Brooklyn Tech students Alison Collard de Beaufort, Benjamin Spiegel, Riccardo Monico and Hanin Dari testing their app for Samsung's Solve for Tomorrow competition.
Smartwatches can track your steps and check for Twitter updates, but can they save lives? A new app developed by a team of high school students through Samsung's Solve for Tomorrow competition promises to do just that by warning the wearer when a car is quickly approaching so they can get out of the away.
The app uses the microphone included in Samsung's smartwatch to recognize approaching sound waves, specifically the sound of a car engine coming right at you. In response, the app will emit a loud alarm while a warning message appears on the display, giving the wearer chance to step back and avoid a possible collision.
The software was developed for Samsung's Tizen operating system, but it could be ported over to Android Wear and possibly even the Apple Watch. Eventually, it could help anyone, from a young child to a person with disabilities, avoid a fatal collision.
The idea was originally thought up by Alison Collard de Beaufort, a student at prestigious New York public high school Brooklyn Tech, after three of her friends were tragically hit by cars and killed within a span of 15 months. In response, she reached out to the mayor's office and started looking for ways to stop the same thing from happening again through the Vision Zero project, a worldwide effort to end car fatalities.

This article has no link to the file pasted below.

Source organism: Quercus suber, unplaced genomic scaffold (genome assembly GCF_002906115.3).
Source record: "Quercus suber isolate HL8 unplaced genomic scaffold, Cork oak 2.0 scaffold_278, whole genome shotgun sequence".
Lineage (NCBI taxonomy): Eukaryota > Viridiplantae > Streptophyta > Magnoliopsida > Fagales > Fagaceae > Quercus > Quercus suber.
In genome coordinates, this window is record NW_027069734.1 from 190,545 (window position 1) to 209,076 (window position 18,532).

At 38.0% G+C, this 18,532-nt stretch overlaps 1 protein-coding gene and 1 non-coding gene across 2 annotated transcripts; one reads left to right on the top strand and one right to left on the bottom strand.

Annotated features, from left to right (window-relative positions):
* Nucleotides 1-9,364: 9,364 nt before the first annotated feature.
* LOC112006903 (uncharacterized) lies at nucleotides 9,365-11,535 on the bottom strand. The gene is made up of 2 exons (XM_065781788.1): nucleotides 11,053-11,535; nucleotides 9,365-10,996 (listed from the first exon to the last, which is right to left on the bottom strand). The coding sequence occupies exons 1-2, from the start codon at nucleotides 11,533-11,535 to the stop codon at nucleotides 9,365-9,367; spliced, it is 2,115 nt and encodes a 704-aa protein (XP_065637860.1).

"The entire community was devastated," she told TechnoBuffalo. "So I started the Vision Zero Youth Council."
At around the same time, Samsung was looking for a new crop of school projects for its annual Solve for Tomorrow competition. The contest rewards projects that deal with a local issue using science, technology, engineering and math (STEM), and offers a big prize. The top five teams get $120,000 in technology to improve their schools while the rest of the finalists each receive $40,000 in technology from the company.
Picking the winning project wasn't an obvious choice. When Brooklyn Tech first decided to enter the contest the school's 5500 students sent in 50 different proposals. Richard Capozzi, an English teacher who organized the effort, combed through all the suggestions with help from the physics department before picking what he thought was a winner. For a self-described tech novice, he made a pretty good decision.
'Ultimately I chose what I thought would be the most successful," he said. "The one with the best chance of winning because it was the most thorough and solid. And I was right because we kept winning."
After making it through multiple rounds of competition, Brooklyn Tech is already guaranteed a pretty big prize. All that Samsung technology will be used in classrooms and extracurricular activities around the school, but the group's main goal is still to help raise awareness for what's becoming a serious issue in New York and around the world.
"As you can tell from our story the issue of pedestrian fatalities has gotten very bad and something needs to be done about it," Capozzi said. "This was Alison's way of fighting back. She's a very strong young women."
Samsung's final pitch event takes place on Tuesday in NYC. You can see the full list of finalists via the source link below.
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